By Meghan Chua
Rivka Maizlish studies folk music, folklore, folk art, folk medicine – but she is not a folklorist. Maizlish is an intellectual historian, about to embark on a fellowship with the Smithsonian Institution to dive more deeply into the question, how did people in 20th century America define folk?
A PhD student in the UW–Madison history department, she studies the folklorists who found meaning in folk traditions and folk culture, and a debate that reoccurs throughout history based on what “folk” means.
“I got interested in that from a number of angles,” Maizlish said, “but the main thing is I just really love Bob Dylan.”
The singer-songwriter’s performance at the 1965 Newport Folk Festival inspired Maizlish to look into the debate over how Americans have defined folk. Dylan, who was widely known for his American folk revival songs, wore a leather jacket to the Newport show and played an electric guitar with backing from a band. The crowd booed Dylan at that show and subsequent performances across America and Europe. They were angry about the band, the guitar, and the “sellout jacket,” Maizlish said.
“That fascinated me,” she said. “Basically, I just wanted to historicize that story, and ask if there were moments earlier in American history where there were similar debates about what is folk, because Dylan’s fans were angry that he had ‘betrayed folk’.”
For the young people angry about Dylan’s performance, the guitar and jacket symbolized values counter to folk culture, which espoused purity and non-commercial values.
Maizlish has found the disappointment over Dylan’s so-called betrayal of folk culture was far from the first time “folk” was debated in American history. In the 1920s, disagreement over whether folklore should be considered an art, open to anyone, or a science reserved for people with PhDs led the Texas Folklore Society to secede from the American Folklore Society.
The Texas organization’s leader, J. Frank Dobie, believed the value of folklore was in producing a good story. Dobie “walked like a cowboy, he only had a master’s degree, but he was teaching at the University of Texas anyway,” Maizlish said. To the contrary, the American Folklore Society’s leader Franz Boas, himself a social scientist, strongly believed folklore was a science that should only be done by people with professional degrees.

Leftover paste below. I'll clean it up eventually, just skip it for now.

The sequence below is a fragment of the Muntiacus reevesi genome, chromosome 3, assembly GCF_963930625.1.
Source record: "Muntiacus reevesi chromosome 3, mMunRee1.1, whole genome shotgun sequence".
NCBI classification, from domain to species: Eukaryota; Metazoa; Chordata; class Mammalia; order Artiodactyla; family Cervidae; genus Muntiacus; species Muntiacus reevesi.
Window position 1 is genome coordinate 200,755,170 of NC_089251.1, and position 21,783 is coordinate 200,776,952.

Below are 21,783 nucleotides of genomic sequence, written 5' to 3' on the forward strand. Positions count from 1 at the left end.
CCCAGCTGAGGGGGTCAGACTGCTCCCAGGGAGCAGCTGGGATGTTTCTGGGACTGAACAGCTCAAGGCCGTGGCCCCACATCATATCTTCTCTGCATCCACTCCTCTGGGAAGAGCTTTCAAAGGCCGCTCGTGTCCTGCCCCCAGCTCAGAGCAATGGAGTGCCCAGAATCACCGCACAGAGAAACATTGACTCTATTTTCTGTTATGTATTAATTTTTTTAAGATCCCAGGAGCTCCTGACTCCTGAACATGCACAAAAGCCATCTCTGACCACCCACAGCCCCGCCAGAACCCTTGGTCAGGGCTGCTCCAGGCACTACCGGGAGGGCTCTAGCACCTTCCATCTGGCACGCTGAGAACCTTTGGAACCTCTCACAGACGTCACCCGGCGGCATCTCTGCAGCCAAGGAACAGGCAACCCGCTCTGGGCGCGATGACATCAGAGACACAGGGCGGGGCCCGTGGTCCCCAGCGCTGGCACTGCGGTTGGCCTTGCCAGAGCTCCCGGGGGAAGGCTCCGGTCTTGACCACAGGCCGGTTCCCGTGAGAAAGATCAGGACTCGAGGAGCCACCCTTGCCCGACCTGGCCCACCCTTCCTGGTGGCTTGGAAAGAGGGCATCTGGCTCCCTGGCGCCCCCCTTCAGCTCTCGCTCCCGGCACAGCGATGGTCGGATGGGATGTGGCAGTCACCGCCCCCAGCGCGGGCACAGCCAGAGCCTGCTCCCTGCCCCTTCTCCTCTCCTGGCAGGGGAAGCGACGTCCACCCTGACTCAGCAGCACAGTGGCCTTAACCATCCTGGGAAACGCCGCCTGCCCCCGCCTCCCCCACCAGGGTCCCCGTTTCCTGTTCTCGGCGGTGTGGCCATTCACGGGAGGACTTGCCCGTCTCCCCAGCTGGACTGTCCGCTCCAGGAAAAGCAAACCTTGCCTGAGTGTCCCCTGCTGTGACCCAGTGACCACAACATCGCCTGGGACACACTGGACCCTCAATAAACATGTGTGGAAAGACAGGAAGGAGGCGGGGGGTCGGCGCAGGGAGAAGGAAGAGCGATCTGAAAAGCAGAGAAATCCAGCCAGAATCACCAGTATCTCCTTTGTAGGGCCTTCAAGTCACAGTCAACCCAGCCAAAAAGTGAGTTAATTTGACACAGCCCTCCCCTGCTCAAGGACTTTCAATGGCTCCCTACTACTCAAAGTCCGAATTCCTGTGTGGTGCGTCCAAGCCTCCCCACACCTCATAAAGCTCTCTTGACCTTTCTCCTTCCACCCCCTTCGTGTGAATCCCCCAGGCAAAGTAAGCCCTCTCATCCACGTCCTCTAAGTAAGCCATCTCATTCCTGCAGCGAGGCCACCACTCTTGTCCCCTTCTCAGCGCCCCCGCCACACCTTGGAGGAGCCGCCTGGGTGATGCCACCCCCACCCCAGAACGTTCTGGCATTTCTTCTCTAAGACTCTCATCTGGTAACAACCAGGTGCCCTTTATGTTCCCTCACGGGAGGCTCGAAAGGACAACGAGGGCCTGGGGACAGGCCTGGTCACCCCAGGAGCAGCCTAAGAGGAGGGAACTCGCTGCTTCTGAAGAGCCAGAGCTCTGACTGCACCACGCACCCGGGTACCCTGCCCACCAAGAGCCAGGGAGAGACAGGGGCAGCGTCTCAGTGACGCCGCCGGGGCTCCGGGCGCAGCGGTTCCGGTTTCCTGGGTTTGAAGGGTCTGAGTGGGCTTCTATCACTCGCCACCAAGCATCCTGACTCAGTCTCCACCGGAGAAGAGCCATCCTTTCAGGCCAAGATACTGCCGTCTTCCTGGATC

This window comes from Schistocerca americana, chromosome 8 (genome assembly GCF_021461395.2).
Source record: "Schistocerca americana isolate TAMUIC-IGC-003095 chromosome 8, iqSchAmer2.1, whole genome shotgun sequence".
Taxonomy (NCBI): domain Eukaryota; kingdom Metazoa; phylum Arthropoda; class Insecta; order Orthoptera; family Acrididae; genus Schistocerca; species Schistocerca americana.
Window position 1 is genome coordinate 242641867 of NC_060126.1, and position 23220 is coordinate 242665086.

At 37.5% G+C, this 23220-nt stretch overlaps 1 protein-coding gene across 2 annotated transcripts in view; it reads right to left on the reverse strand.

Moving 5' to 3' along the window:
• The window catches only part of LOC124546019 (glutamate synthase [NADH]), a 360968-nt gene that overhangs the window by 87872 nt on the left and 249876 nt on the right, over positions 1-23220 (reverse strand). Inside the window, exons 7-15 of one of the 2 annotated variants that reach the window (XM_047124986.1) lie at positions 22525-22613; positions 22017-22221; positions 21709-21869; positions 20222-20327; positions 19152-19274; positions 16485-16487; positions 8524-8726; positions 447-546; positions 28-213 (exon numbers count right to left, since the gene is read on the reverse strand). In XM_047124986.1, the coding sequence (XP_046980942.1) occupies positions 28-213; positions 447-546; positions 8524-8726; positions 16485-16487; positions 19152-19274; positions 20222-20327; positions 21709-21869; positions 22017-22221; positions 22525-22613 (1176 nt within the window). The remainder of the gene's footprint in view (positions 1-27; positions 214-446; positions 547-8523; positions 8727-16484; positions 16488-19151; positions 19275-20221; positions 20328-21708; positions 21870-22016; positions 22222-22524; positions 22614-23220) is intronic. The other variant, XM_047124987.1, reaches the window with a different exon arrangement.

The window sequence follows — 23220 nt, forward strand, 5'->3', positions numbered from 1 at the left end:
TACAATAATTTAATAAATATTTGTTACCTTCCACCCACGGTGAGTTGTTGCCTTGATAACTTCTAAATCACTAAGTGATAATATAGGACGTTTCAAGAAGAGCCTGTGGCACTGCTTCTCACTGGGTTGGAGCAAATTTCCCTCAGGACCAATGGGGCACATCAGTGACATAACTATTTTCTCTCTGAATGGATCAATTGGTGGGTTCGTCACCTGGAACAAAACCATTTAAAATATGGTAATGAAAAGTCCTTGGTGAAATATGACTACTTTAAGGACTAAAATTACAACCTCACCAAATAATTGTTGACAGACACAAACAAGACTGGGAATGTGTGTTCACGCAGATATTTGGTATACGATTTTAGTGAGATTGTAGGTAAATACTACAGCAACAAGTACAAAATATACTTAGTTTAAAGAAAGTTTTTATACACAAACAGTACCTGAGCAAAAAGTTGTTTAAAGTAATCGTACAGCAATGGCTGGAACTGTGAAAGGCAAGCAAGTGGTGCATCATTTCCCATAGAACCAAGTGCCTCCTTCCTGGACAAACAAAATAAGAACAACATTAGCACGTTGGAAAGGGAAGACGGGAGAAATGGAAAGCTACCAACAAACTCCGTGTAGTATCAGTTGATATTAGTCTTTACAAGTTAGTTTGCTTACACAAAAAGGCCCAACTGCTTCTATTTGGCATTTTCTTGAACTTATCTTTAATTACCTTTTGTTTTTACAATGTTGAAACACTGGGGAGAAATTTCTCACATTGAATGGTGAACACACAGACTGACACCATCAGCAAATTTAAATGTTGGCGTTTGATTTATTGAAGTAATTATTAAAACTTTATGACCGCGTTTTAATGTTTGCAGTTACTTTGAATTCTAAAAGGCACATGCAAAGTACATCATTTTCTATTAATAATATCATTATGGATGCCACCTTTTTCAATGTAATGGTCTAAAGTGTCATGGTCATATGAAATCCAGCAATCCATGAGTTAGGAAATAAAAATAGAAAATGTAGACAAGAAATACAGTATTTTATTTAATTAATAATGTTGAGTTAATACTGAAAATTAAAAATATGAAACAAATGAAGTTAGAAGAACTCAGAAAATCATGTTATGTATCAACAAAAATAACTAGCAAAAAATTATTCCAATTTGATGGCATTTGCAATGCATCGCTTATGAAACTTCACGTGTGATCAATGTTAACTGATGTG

These debates reveal anxieties and hopes, sometimes political, personal, or cultural aspirations of Americans, Maizlish said. She doesn’t seek to define “folk” herself. Rather, folklore provides a rich context to explore the ideas of the past.
“I have a sort of democratic conception of intellectual history, that everyone has ideas and everyone expresses them in a different way,” Maizlish said. “Sometimes it’s in a published text, but sometimes ideas in America are in songs, or they’re in slaves doing certain things with their tools in order to signify something to each other or to rebel.”
In October, Maizlish will begin a six-month fellowship with the Smithsonian Center for Folk Life and Cultural Heritage. She will be able to access materials in the archives of the institution – such as the Folkways Records, which recorded influential folk musicians including Woody Guthrie. Between the Smithsonian and the Library of Congress, Maizlish will be able to access materials and papers by all of the major influencers in folk studies.
The fellowship will also provide Maizlish opportunities to present her work to other fellows and learn from their work. It will be a time for discovery at a place that, itself, has been a player in defining folk.
“The Smithsonian as an institution played a role in shaping what is folk and what isn’t folk, because they have a museum of folk,” Maizlish said. “They’re displaying objects and artifacts and saying, ‘this is folk,’ but of course they’re also making choices about what not to include as folk.”
Maizlish isn’t the only UW–Madison graduate student to have joined the ranks of Smithsonian Fellows. Other students in the history department, and across campus, have been fellows in the past.
“Now it’s a proud tradition,” Maizlish said.